How to Stain Your Log Home: 4 Easy Steps
Getting ready to stain your log home? It’s a big job, and it’s important to do it right to make sure your hard work lasts.
Here are four easy steps to stain your log home.
1. Choose Your Stain
First, you need to choose between an oil-based or a water-based stain for your logs.
We recommend a water-based stain for a few reasons:
Water-based stains are typically more durable
There is minimal odor with water-based stain
Clean-up is easy — all you need is soap and water
Oil-based stains tend to be easier to apply, but water-based stains have more benefits. Plus, oil-based stains tend to crack as your wood logs expand and contract with the seasons.
2. Prepare to Stain
To make the stain last longer and keep your home protected from the elements, there is some prep work to do before you begin staining.
It’s important to clean your logs before you stain to remove old stains and chemicals. You can clean your logs by corn blasting, sanding, power washing or using chemical strippers.
You should also apply fungicide and pesticide boosters, which prevent damage from mold, termites and other pests.
Allow your logs to dry completely before beginning the staining process.
3. Apply Your Stain in the Right Weather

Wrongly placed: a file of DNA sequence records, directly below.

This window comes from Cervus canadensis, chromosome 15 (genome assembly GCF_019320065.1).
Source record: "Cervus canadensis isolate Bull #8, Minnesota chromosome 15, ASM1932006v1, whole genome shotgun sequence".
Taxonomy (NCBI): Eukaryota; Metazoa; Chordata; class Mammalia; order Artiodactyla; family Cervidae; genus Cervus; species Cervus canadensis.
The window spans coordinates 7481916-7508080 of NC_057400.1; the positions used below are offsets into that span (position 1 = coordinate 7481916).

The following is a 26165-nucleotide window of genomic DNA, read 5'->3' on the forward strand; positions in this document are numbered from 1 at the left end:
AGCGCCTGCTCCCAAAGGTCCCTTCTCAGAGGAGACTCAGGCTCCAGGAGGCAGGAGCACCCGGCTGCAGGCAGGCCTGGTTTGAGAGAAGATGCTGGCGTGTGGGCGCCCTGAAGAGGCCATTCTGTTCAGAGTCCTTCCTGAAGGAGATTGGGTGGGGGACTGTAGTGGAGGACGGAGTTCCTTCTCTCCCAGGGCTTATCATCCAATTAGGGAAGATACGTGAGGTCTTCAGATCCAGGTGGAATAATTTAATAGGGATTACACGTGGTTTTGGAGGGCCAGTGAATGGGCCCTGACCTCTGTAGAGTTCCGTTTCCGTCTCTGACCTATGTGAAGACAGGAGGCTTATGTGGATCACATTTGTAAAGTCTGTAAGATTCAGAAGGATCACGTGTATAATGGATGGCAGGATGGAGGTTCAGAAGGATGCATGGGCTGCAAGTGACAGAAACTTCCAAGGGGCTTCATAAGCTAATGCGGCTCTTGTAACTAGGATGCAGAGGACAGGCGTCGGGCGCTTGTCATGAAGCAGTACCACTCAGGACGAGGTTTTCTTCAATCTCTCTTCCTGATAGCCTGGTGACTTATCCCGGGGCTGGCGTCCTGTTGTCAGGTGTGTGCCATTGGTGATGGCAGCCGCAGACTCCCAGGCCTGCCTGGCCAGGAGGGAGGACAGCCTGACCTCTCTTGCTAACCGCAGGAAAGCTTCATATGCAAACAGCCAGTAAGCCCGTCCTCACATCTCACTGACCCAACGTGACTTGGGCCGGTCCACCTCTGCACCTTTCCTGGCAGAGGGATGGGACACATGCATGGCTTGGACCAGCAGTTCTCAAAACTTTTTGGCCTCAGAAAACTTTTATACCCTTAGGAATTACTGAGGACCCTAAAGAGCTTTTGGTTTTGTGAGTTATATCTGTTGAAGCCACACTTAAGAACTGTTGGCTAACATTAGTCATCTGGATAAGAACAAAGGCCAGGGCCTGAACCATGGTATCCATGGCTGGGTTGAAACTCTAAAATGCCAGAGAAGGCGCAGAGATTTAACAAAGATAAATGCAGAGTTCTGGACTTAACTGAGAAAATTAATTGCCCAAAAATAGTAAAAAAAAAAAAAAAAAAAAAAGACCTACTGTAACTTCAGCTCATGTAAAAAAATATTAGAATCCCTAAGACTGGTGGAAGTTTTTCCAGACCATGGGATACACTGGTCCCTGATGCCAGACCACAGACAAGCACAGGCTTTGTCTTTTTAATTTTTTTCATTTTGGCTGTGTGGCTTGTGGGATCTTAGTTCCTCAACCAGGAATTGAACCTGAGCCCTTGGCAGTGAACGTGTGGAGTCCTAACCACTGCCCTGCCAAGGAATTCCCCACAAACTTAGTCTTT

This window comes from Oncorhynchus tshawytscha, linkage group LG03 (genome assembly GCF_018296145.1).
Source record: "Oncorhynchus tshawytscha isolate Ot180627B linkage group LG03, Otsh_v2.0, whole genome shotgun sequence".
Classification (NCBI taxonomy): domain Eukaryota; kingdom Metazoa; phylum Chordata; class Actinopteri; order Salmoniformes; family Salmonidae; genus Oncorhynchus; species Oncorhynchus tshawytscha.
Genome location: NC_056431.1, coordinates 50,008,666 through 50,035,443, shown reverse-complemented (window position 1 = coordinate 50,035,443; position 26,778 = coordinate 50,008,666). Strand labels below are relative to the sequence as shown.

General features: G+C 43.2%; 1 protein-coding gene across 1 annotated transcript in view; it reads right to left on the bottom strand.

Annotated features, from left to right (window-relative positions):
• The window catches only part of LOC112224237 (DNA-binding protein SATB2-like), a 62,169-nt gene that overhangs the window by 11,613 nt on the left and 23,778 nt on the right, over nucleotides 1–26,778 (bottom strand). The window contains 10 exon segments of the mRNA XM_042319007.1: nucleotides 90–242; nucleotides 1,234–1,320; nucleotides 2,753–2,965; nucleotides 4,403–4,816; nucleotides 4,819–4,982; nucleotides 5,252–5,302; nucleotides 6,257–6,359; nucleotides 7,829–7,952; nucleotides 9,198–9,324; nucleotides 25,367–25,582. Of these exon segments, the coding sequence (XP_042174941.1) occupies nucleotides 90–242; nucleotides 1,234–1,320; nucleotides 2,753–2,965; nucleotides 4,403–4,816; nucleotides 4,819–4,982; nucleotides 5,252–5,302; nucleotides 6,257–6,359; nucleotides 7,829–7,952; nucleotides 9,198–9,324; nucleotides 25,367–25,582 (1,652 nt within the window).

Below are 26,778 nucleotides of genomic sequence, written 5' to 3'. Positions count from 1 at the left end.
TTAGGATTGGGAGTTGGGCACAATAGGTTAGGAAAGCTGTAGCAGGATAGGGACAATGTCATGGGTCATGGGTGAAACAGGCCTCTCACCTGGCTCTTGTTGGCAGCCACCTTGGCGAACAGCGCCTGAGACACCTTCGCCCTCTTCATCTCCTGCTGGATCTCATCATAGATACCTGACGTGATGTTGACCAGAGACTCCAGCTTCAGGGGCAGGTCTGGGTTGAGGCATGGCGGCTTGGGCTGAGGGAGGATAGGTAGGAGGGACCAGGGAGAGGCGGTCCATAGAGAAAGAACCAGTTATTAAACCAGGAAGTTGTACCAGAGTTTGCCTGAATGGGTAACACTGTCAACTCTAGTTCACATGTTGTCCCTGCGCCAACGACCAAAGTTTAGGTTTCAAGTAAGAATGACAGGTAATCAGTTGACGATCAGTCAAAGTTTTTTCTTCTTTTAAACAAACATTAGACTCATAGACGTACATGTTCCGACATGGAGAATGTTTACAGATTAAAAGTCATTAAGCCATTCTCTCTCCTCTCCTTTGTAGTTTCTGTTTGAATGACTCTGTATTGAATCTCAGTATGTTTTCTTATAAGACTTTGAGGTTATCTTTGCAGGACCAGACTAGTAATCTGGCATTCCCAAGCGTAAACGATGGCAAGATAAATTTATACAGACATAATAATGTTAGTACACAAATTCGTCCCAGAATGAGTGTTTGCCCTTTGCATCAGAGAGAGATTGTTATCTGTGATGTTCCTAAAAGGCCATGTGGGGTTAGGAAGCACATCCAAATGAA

Now, you need to check the weather. You can’t apply stain application in the rain or freezing weather.
You also need to give the stain time to dry. If rain or freezing temperatures are in the forecast, you’ll need to pick a different day to stain.
The ideal weather to apply log home stain is when temperatures are between 40 and 90 degrees Fahrenheit.
Pro tip: Working in the shade on the cooler walls will allow you to easily maintain a wet edge and minimize overlap marks and avoid blotchiness.
4. How to Apply: Staining Techniques
There are a few techniques you can use to stain your logs. You can either spray and back-brush, or use brush application alone.
Spraying and back-brushing
Spraying and back-brushing is the technique when you use an airless sprayer to apply the stain, and then you back-brush to make sure it’s evenly and thoroughly coated over the logs.
It’s important to invest in a high-quality brush for your stain, otherwise you may not achieve the best results for your stain job.
Brush application is when the stain is applied using only a brush. This may take more time, but it’s easier to pay attention to detail when you’re brushing the stain onto the logs. You also won’t be coloring the chinking on chink-style log homes.
Regardless of the method you use, make sure the logs are saturated with as much stain as they’ll take, and brush or back-brush any runs and overlap marks.